When iron met phosphines: a happy marriage for reduction catalysis
The last two decades have seen a huge development of well-defined organophosphorus (mainly phosphine) iron complexes or in situ generated systems used in homogeneous catalysed reduction (hydrogenation, hydrogen transfer and hydrosilylation). Emerging sustainability concepts emphasize the use of environmentally benign, earth abundant and inexpensive first row transition metals such as iron instead of the traditional second and third row transition metals. In the reduction area, this is also an important goal and for this purpose, achiral and chiral organophosphorus ligands permitted versatile modifications of the architecture of iron complexes to finely tune both the activity and stereoselectivity. Besides the classical goals such as aldehydes, ketones and imines, more challenging carboxylic substrates such as carboxylic acids, esters and ureas can be reduced efficiently, chemoselectively, and even enantioselectively using well designed iron–phosphine catalytic systems. The topical reduction of carbon dioxide and nitrogen is also an exciting area of research in which iron has started to show a promising performance.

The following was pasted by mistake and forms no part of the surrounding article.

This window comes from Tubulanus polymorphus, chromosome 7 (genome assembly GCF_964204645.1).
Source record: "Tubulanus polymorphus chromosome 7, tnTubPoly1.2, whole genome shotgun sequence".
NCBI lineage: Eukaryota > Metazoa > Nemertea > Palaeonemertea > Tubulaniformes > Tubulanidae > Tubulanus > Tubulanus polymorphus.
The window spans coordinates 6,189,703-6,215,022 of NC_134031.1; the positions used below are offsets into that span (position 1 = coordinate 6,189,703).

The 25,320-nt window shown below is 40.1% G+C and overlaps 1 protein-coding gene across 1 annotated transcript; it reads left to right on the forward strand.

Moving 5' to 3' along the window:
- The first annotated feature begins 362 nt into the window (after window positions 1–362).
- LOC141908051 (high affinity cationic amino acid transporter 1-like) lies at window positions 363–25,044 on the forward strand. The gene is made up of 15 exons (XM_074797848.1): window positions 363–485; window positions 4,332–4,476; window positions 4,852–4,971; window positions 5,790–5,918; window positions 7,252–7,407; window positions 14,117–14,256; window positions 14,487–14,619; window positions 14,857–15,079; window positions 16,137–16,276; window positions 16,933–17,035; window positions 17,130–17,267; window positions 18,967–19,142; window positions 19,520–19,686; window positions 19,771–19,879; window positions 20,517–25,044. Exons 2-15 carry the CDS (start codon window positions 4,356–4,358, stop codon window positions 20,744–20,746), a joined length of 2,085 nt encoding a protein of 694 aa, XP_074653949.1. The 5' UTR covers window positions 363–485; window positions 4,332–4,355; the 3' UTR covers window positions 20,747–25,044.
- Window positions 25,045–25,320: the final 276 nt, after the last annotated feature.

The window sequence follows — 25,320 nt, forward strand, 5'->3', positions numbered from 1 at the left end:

- This article is part of the themed collection: 2015 most accessed Green Chemistry articles